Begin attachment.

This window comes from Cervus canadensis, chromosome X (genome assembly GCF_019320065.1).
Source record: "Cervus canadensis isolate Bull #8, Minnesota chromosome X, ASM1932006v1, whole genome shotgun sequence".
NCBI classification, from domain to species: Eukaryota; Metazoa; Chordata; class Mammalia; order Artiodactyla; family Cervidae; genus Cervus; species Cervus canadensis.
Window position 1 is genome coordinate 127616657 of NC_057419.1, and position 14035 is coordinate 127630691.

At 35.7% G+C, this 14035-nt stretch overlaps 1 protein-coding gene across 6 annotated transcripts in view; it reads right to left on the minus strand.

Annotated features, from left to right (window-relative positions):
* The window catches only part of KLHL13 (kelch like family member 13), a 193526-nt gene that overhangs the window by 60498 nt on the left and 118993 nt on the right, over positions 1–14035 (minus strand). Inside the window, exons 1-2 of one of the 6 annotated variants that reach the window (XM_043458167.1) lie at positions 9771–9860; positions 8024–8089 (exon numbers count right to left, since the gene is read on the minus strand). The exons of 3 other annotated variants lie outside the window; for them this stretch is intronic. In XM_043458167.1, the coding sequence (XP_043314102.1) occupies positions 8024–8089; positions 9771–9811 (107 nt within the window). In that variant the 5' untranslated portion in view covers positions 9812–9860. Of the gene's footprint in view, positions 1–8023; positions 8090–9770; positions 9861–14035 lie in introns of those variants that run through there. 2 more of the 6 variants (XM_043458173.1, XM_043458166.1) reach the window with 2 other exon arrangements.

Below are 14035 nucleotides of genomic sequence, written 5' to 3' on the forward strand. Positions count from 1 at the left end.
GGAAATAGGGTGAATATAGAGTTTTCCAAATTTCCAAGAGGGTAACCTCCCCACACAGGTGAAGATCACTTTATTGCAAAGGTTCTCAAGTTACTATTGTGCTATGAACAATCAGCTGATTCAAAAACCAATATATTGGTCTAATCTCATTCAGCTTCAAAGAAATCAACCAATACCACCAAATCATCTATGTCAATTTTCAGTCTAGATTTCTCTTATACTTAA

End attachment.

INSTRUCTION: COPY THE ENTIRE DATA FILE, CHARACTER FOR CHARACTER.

This window comes from Cervus canadensis, chromosome X (genome assembly GCF_019320065.1).
Source record: "Cervus canadensis isolate Bull #8, Minnesota chromosome X, ASM1932006v1, whole genome shotgun sequence".
NCBI classification, from domain to species: Eukaryota; Metazoa; Chordata; class Mammalia; order Artiodactyla; family Cervidae; genus Cervus; species Cervus canadensis.
Window position 1 is genome coordinate 127616657 of NC_057419.1, and position 14035 is coordinate 127630691.

At 35.7% G+C, this 14035-nt stretch overlaps 1 protein-coding gene across 6 annotated transcripts in view; it reads right to left on the minus strand.

Annotated features, from left to right (window-relative positions):
* The window catches only part of KLHL13 (kelch like family member 13), a 193526-nt gene that overhangs the window by 60498 nt on the left and 118993 nt on the right, over positions 1–14035 (minus strand). Inside the window, exons 1-2 of one of the 6 annotated variants that reach the window (XM_043458167.1) lie at positions 9771–9860; positions 8024–8089 (exon numbers count right to left, since the gene is read on the minus strand). The exons of 3 other annotated variants lie outside the window; for them this stretch is intronic. In XM_043458167.1, the coding sequence (XP_043314102.1) occupies positions 8024–8089; positions 9771–9811 (107 nt within the window). In that variant the 5' untranslated portion in view covers positions 9812–9860. Of the gene's footprint in view, positions 1–8023; positions 8090–9770; positions 9861–14035 lie in introns of those variants that run through there. 2 more of the 6 variants (XM_043458173.1, XM_043458166.1) reach the window with 2 other exon arrangements.

Below are 14035 nucleotides of genomic sequence, written 5' to 3' on the forward strand. Positions count from 1 at the left end.
GGAAATAGGGTGAATATAGAGTTTTCCAAATTTCCAAGAGGGTAACCTCCCCACACAGGTGAAGATCACTTTATTGCAAAGGTTCTCAAGTTACTATTGTGCTATGAACAATCAGCTGATTCAAAAACCAATATATTGGTCTAATCTCATTCAGCTTCAAAGAAATCAACCAATACCACCAAATCATCTATGTCAATTTTCAGTCTAGATTTCTCTTATACTTAA